Extra Credit ComScore

Posted On May 5, 2012

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On March 27, 2012 I went to see a presentation from ComScore Inc.’s Vice President of Marketing Solutions, Geoff McHale.  He received his MBA at NIU in 2005 and has worked at Toyota, Tribune Company and an interactive corporation before landing his current position with ComScore.  ComScore is company that offers marketing solutions to large corporations by having about two million people on a panel in the United States give information without having to be paid that most company can’t get.  The only compensation these panel members get is they either have a tree donated in a 3rd world country in their name or they are given software in exchange for joining.  This is a great trade off, because it’s such a low cost for ComScore to provide these two options and they are able to get a 360 degree view of consumer behavior.

 The one thing that I found really interesting is what Geoff called fingerprinting.  They are able to tell who’s on the computer in a panel member’s household just by them using the software.  They are able to do this because it tracks and monitors each individuals different typing techniques.  I think this is both a creepy and helpful tool that marketers can use to get different perspectives from everyone in a specific household, but it is an invasion of privacy to those who didn’t sign up to be a panel member.  I wasn’t surprised that the number of people shopping online has increased or that the number of transactions has decreased because shoppers are buying more during one transaction than waiting and buying at a different time.  I was surprised to hear that the average order value increased from $92 in quarter four of 2010 to $97 in quarter four of 2011.  I was also surprised that 54% of consumers will stop a transaction during check out and won’t buy a product if the site doesn’t offer free shipping.  I don’t shop online a lot, but I usually don’t look at shipping costs, because even with shipping, I still save money by buying it online instead of trying to find it in a store.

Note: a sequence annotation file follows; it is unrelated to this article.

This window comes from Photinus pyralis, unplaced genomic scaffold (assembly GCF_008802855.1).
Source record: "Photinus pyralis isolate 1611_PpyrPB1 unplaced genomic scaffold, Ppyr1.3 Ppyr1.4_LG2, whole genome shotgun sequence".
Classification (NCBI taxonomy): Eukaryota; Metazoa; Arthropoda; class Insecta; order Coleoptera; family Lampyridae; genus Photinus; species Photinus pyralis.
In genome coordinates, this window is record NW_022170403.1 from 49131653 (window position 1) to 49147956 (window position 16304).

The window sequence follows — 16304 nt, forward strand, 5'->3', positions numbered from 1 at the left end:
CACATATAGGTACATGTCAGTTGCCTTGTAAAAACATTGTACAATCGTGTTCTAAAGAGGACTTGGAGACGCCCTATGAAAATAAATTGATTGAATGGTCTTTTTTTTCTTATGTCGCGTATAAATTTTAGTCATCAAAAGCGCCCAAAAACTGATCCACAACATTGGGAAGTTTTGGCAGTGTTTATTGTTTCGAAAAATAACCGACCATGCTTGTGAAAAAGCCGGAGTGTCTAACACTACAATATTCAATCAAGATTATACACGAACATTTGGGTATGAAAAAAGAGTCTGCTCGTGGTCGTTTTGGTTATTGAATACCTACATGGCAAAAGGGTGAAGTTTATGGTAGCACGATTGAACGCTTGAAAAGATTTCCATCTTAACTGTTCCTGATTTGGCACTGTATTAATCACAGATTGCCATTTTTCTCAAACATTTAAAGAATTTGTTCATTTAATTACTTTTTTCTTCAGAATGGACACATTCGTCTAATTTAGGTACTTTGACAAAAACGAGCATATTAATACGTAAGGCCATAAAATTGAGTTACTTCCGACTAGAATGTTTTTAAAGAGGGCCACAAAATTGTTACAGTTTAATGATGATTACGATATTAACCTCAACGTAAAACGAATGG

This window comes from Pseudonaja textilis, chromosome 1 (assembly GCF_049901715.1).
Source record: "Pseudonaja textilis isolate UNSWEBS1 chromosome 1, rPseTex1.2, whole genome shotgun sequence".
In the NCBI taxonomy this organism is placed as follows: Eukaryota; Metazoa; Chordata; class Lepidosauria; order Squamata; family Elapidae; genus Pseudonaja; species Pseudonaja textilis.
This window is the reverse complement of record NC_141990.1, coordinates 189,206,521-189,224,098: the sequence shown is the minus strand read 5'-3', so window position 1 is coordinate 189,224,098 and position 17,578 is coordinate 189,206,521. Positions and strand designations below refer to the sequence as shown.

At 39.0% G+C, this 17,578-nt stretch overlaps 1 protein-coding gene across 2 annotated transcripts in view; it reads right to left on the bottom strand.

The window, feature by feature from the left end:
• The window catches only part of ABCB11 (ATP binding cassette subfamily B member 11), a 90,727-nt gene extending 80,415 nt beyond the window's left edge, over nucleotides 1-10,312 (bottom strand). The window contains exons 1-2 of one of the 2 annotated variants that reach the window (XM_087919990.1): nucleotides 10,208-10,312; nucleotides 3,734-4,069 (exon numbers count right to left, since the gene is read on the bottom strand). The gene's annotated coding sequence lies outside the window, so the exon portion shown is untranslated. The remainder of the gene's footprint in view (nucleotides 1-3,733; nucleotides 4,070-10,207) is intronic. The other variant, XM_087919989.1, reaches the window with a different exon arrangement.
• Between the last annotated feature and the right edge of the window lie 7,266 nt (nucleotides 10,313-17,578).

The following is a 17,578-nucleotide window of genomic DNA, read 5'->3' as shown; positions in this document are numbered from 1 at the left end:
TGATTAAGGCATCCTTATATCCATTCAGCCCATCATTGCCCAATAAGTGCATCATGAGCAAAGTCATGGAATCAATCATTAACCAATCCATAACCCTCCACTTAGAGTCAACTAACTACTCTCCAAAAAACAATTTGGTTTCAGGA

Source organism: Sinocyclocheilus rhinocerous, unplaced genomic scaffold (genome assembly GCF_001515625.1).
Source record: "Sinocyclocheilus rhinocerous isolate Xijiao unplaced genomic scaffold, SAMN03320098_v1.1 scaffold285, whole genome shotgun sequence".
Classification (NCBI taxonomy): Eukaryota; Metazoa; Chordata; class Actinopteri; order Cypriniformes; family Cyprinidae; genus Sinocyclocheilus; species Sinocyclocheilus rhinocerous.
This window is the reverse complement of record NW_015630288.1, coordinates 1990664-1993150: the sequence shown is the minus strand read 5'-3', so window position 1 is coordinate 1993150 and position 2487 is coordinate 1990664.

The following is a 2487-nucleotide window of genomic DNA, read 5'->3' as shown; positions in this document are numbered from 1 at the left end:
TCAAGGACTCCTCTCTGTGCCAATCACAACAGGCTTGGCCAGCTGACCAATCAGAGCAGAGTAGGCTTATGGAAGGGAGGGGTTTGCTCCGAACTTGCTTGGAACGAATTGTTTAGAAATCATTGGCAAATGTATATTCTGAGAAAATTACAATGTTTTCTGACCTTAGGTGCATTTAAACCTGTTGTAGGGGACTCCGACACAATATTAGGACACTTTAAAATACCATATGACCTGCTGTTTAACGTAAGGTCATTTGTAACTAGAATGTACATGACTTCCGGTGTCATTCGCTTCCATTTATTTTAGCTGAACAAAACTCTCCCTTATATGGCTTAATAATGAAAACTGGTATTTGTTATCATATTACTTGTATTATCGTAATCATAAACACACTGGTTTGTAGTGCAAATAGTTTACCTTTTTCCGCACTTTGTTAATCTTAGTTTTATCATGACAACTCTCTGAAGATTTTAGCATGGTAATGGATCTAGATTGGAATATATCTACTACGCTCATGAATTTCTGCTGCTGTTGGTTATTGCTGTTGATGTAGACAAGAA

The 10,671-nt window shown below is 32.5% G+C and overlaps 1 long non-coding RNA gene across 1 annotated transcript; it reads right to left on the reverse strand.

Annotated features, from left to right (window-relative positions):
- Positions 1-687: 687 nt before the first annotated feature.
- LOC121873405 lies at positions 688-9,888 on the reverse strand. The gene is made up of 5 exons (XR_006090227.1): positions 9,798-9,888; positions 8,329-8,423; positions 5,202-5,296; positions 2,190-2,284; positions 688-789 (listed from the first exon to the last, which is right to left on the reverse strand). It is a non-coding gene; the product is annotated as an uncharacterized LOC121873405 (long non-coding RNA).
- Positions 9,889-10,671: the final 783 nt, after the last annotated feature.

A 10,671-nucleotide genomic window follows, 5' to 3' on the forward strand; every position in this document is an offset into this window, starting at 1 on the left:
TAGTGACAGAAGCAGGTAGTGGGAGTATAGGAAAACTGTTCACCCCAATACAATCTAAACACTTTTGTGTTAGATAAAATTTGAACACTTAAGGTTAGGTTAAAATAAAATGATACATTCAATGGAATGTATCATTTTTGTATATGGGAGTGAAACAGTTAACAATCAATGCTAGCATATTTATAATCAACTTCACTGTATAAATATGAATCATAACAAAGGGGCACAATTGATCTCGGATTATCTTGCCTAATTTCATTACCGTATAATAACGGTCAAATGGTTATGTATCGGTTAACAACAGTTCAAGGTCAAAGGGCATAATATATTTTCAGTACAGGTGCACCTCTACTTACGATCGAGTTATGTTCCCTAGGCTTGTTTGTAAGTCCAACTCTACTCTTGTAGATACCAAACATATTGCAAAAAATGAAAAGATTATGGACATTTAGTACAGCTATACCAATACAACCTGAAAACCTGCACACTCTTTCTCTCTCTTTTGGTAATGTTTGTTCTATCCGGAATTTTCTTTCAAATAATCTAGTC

Another thing I found interesting was the increasing trend to market through smart phones and tablets.  I had a feeling marketers were going to shift their focus to these devices soon, so it wasn’t a surprise when Geoff told us this.  Some of the statistics though were kind of surprising.  I was shocked that there were 6.5 million new smart phones activated in December 2011 and that one in three consumers use their phones to find a stores location.  I am also one of the 22% of consumers who take a picture of a product and its price to do research on it.  When I was thinking about buying a new laptop, I looked at a few models at different store and researched the brands and prices online.  In the end though, I didn’t make a purchase and continued to use my old laptop.  The statistic that most surprised me was that less than 1% of people go back to a fan page after liking it and that companies should focus more of their money on content on their pages instead of the number of friends they have.  Out of all the fan pages I have on my Facebook, I probably only visit or read their page or posts on three or four of the companies.  Overall, I really enjoyed this guest speaker and I learned a lot about the retail industry as well as new marketing research techniques that are used.

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